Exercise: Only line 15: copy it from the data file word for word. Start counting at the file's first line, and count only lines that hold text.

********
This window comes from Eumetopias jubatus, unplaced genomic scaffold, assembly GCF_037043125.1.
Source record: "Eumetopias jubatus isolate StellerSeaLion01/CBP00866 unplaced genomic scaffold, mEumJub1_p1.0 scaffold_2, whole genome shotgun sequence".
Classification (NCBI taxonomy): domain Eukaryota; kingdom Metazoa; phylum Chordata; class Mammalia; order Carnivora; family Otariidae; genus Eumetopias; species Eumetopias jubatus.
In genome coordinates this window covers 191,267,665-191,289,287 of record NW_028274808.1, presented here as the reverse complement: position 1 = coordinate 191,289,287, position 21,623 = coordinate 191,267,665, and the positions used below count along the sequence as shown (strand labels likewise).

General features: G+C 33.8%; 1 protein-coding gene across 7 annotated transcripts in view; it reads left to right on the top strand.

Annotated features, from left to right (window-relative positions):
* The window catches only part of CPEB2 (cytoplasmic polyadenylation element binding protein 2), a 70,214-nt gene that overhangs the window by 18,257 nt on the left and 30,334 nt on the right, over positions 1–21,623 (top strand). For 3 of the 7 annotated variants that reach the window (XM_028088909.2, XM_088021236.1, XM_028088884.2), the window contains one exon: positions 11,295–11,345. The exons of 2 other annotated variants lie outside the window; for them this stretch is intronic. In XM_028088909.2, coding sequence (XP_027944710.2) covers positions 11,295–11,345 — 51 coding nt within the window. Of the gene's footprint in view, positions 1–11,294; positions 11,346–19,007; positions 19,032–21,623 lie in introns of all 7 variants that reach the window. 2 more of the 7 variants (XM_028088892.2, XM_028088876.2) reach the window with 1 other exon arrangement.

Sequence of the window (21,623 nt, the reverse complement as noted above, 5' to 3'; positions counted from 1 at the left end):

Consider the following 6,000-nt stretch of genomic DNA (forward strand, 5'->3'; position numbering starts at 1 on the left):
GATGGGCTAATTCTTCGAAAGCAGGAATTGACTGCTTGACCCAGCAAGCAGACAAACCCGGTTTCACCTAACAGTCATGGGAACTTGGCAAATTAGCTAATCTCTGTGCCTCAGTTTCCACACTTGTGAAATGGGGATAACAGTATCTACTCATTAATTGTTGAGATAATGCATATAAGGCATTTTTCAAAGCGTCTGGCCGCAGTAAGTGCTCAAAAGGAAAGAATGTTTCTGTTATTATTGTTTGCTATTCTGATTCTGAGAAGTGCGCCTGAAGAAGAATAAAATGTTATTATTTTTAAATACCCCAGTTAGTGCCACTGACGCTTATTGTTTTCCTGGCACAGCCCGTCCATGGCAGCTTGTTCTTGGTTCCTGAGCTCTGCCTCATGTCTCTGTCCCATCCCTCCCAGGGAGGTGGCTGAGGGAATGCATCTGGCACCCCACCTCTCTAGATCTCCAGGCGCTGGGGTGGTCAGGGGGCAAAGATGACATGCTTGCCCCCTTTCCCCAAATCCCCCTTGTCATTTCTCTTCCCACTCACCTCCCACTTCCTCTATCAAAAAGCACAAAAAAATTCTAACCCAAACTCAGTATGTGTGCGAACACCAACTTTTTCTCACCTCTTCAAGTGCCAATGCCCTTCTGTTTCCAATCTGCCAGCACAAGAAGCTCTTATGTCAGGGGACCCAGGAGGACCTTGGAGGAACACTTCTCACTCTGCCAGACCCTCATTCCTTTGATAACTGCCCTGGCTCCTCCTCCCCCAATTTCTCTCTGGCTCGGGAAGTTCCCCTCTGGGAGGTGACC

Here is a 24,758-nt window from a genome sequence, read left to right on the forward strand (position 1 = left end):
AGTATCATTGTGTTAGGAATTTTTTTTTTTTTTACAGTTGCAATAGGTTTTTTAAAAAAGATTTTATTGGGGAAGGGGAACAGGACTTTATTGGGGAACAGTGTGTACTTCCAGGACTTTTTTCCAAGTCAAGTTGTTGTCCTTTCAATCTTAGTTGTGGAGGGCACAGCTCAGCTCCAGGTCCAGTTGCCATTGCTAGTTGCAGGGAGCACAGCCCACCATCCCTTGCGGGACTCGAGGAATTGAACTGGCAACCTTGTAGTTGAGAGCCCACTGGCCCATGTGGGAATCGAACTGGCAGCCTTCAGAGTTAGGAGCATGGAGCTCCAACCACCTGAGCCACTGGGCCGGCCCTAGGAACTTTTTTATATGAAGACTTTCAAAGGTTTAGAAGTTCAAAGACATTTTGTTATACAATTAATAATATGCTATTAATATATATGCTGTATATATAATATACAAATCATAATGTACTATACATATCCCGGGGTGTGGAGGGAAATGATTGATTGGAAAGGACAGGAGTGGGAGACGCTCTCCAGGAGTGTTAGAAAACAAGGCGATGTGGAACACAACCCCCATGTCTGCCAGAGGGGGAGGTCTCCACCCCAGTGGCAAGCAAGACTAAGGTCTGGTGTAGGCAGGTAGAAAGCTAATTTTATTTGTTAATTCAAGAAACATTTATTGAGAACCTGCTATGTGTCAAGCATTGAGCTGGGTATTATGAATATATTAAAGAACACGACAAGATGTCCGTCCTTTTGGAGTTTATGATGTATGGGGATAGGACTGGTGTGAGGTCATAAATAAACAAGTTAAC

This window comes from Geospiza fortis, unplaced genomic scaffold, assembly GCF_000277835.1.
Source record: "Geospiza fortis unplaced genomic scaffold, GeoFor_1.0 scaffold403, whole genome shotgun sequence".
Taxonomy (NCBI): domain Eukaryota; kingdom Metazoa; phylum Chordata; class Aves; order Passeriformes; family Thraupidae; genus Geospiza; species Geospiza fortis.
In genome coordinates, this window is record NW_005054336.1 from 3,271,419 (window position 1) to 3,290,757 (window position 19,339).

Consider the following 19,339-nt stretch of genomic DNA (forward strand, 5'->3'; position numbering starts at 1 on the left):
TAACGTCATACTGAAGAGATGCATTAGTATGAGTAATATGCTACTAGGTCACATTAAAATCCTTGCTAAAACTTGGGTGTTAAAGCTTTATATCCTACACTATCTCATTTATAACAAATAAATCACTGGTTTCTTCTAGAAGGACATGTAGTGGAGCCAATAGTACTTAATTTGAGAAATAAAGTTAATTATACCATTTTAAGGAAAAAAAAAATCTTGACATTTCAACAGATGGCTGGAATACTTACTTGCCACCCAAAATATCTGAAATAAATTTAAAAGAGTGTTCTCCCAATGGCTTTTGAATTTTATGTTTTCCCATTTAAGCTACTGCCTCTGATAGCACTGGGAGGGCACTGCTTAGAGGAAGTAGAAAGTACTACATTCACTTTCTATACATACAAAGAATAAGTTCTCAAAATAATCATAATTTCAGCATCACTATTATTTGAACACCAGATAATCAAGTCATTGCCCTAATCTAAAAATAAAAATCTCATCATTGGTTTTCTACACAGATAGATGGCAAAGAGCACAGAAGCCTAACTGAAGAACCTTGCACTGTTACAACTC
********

Taxonomy (NCBI): domain Eukaryota; kingdom Metazoa; phylum Chordata; class Aves; order Passeriformes; family Thraupidae; genus Geospiza; species Geospiza fortis.